Astronomy

Evening Planets:
Mars is up in the SW as evening darkness falls. The planet experiences more dimming as the month progresses. The dull planet will be in the evening sky until August. The planet sets just before 11 pm all month long. As the planet dims down, its colors will also be less vivid.
Mercury makes a fair evening appearance during the latter half of the month. The planet should start to be visible in the West after 12 February. Each evening, Mercury gets a little bit higher above the horizon. Mercury reaches its highest altitude for this evening showing on 26 February. On that date the planet will set about 1hr after Sunset. Mercury highest altitude on the 26 February isn’t that high so that’s why it only puts on a fair showing. Mercury will hold its altitude position until the end of the month then it will lose altitude and sets earlier each evening.

Morning Planets:
Jupiter is now the first of the morning planets to rise up in the SE. The planet now rises before Dawn breaks and each morning is gaining a bit more altitude. Each morning, Jupiter is moving farther away from Venus and to her right.
Venus rises after Jupiter does in the SE. Each morning, Venus is rising later and is slowly moving away from Jupiter. Venus dims down as the month progresses. Venus is moving toward Saturn. The two planets are near each other on 16 February. After that date, Venus will slowly move to the lower left and away from Saturn. This is the last month for Venus to be in a fairly good position in the Pre- Dawn skies. Next month Venus will lose its altitude and move into a poor display position.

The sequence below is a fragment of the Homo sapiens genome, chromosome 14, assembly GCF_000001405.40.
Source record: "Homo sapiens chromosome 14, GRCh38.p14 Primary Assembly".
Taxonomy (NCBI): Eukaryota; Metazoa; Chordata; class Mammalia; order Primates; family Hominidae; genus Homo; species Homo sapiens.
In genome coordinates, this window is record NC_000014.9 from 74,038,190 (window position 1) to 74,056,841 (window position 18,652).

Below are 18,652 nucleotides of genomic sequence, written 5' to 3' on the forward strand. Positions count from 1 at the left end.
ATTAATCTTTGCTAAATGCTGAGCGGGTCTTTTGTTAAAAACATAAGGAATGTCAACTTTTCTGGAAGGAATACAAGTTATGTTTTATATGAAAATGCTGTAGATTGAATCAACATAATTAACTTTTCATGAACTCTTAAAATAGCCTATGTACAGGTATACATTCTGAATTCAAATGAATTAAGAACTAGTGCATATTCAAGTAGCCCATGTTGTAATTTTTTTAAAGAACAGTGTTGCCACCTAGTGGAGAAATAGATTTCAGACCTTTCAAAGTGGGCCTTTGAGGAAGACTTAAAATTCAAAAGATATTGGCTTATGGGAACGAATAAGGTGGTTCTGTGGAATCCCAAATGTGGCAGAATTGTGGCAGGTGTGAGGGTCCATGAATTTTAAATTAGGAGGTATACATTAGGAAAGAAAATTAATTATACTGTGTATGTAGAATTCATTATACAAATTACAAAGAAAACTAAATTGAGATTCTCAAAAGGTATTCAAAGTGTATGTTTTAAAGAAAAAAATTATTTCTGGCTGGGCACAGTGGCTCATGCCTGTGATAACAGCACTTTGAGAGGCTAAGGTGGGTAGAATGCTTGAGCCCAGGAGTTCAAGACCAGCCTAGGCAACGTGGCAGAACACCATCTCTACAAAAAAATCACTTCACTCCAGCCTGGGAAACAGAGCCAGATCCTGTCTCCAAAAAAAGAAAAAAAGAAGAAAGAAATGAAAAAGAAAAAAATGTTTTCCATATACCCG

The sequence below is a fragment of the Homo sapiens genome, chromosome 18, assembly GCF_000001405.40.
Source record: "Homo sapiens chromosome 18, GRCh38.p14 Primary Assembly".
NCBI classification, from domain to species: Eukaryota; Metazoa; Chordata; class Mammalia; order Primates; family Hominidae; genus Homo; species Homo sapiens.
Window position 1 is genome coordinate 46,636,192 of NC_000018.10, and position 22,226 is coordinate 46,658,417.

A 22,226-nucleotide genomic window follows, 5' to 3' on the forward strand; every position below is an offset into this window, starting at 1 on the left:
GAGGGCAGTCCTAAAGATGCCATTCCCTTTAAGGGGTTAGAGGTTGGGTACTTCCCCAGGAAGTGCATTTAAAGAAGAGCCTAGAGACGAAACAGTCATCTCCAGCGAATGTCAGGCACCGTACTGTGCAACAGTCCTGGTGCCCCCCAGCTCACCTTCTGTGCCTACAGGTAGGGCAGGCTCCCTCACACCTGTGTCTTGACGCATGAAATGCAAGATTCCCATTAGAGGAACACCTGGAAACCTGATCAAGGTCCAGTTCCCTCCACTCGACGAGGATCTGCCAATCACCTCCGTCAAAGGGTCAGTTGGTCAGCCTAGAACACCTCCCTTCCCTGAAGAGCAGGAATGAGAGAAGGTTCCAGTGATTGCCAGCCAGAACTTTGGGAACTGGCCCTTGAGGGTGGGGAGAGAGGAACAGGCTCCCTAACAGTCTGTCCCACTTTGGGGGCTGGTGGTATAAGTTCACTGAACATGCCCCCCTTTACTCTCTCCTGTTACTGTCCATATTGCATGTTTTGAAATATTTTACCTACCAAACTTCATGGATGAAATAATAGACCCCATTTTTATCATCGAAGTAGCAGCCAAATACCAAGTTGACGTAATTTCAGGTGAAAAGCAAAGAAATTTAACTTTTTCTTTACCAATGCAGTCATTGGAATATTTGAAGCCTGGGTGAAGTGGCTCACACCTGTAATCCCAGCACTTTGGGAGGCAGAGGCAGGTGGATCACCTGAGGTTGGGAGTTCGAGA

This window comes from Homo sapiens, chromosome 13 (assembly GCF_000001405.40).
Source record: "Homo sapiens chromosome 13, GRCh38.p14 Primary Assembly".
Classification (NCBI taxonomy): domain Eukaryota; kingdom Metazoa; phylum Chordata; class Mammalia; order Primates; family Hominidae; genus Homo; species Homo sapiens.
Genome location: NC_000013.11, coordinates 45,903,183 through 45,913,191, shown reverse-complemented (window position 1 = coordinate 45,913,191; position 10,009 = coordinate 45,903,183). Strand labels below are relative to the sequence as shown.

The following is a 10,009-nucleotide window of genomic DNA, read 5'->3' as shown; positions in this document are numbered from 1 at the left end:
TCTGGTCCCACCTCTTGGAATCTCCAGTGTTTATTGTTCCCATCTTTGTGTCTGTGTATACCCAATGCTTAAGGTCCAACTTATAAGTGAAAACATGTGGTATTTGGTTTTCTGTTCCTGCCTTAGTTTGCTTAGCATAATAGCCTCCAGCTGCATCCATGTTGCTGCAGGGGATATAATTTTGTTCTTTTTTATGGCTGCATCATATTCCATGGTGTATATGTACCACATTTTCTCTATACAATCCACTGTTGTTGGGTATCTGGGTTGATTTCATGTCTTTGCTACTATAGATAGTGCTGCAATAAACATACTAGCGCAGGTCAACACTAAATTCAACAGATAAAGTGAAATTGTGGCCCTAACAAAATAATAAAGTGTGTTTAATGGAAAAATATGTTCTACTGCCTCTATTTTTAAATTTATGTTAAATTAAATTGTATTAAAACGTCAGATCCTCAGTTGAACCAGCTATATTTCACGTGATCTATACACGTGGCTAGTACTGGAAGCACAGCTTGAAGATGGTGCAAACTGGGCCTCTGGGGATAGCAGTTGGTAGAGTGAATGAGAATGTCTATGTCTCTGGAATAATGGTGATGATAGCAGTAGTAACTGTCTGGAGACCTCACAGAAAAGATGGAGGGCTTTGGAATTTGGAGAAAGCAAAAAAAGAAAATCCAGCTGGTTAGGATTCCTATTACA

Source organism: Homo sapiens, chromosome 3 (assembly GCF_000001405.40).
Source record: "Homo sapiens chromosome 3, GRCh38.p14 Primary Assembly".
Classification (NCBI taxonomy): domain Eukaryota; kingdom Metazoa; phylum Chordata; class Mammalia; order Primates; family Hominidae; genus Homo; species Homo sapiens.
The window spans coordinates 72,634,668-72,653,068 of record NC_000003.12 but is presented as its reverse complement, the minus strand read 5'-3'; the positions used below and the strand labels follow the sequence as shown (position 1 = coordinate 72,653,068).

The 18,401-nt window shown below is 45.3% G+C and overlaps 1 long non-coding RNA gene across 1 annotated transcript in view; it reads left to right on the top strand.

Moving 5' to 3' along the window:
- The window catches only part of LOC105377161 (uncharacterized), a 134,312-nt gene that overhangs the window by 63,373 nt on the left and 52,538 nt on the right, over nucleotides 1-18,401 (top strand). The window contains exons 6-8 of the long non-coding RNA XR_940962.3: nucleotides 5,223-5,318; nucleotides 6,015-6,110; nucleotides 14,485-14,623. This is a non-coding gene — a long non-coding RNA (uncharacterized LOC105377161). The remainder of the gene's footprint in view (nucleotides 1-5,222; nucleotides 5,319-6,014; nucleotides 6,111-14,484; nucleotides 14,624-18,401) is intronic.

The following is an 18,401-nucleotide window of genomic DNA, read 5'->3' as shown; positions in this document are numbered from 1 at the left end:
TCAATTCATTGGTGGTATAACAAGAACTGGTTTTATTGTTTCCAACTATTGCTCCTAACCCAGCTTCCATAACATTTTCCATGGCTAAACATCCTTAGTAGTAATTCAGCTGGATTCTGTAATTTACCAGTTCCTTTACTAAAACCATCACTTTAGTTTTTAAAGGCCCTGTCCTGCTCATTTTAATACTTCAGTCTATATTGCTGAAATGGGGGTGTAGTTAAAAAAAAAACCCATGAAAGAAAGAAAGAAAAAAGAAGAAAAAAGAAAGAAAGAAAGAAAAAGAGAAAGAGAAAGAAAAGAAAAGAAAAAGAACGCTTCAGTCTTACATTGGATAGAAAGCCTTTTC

Saturn rises after Venus in the SE for about the first half of the month. The planet is moving towards Venus. After the Venus Saturn conjunction on 16 February; Saturn will move past Venus and also be on Venus upper right. Then Saturn will be rising before Venus.

2 Feb Crescent Moon lower left of Saturn, Dawn
6 Feb Thick Crescent Moon lower left of Mars, Evening
16 Feb Venus / Saturn Conjunction, Dawn
19 Feb Perigee Full Moon
26 Feb Last Quarter Moon above bright star Antares, Dawn
27 Feb Moon just above Jupiter, Dawn

February’s Perigee Full Moon:
A larger than normal Full Moon often attracts social media attention as a “Super Moon”. This February, the Full Moon is going to be a real super moon. The Full Moon on the morning of 19 February will be at perigee (the closest to Earth). This event will happen at 4 am. This closeness will cause the Full Moon to appear larger and brighter than normal. This perigee event will give us the biggest super moon of the year. If you miss the actual event, the rising Full Moon on the evening of the 19 February will be bigger and brighter than normal.

Dawn Planets Line Up:
During the first few days of February and the last few days of February, the three morning planets will form a large graceful arc in the Dawn skies. The first arc in the early part of the month will be (from right to left) Jupiter, Venus, and Saturn. As the month progresses, Venus and Saturn slowly switch places while Jupiter moves more to the upper right. At the end of the month, the arc will be (from right to left) Jupiter, Saturn and Venus. Next month the planets will have moved away from each other and the Dawn planets graceful arc lineup will slowly break up.

Written by
Gary T. Nowak
Vermont Astronomical Society